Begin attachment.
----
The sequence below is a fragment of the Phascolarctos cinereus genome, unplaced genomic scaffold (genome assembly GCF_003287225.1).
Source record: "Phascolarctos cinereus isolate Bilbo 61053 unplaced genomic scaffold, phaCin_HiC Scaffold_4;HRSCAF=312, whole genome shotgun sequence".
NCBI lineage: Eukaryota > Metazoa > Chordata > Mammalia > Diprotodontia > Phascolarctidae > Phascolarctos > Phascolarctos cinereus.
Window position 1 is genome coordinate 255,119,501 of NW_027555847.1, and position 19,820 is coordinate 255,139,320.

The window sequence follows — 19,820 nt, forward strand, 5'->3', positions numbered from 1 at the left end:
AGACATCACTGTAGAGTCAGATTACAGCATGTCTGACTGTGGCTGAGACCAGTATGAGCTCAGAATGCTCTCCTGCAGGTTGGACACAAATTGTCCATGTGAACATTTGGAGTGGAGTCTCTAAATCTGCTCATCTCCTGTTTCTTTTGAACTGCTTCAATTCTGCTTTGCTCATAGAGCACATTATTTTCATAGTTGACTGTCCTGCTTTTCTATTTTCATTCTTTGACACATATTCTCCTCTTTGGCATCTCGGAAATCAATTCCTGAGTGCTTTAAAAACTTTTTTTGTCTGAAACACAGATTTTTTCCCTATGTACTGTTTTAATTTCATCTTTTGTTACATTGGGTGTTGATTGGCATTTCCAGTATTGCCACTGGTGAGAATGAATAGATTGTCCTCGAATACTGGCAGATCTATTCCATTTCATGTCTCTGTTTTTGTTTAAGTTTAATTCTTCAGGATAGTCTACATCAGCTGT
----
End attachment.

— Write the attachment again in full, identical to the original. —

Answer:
The sequence below is a fragment of the Phascolarctos cinereus genome, unplaced genomic scaffold (genome assembly GCF_003287225.1).
Source record: "Phascolarctos cinereus isolate Bilbo 61053 unplaced genomic scaffold, phaCin_HiC Scaffold_4;HRSCAF=312, whole genome shotgun sequence".
NCBI lineage: Eukaryota > Metazoa > Chordata > Mammalia > Diprotodontia > Phascolarctidae > Phascolarctos > Phascolarctos cinereus.
Window position 1 is genome coordinate 255,119,501 of NW_027555847.1, and position 19,820 is coordinate 255,139,320.

The window sequence follows — 19,820 nt, forward strand, 5'->3', positions numbered from 1 at the left end:
AGACATCACTGTAGAGTCAGATTACAGCATGTCTGACTGTGGCTGAGACCAGTATGAGCTCAGAATGCTCTCCTGCAGGTTGGACACAAATTGTCCATGTGAACATTTGGAGTGGAGTCTCTAAATCTGCTCATCTCCTGTTTCTTTTGAACTGCTTCAATTCTGCTTTGCTCATAGAGCACATTATTTTCATAGTTGACTGTCCTGCTTTTCTATTTTCATTCTTTGACACATATTCTCCTCTTTGGCATCTCGGAAATCAATTCCTGAGTGCTTTAAAAACTTTTTTTGTCTGAAACACAGATTTTTTCCCTATGTACTGTTTTAATTTCATCTTTTGTTACATTGGGTGTTGATTGGCATTTCCAGTATTGCCACTGGTGAGAATGAATAGATTGTCCTCGAATACTGGCAGATCTATTCCATTTCATGTCTCTGTTTTTGTTTAAGTTTAATTCTTCAGGATAGTCTACATCAGCTGT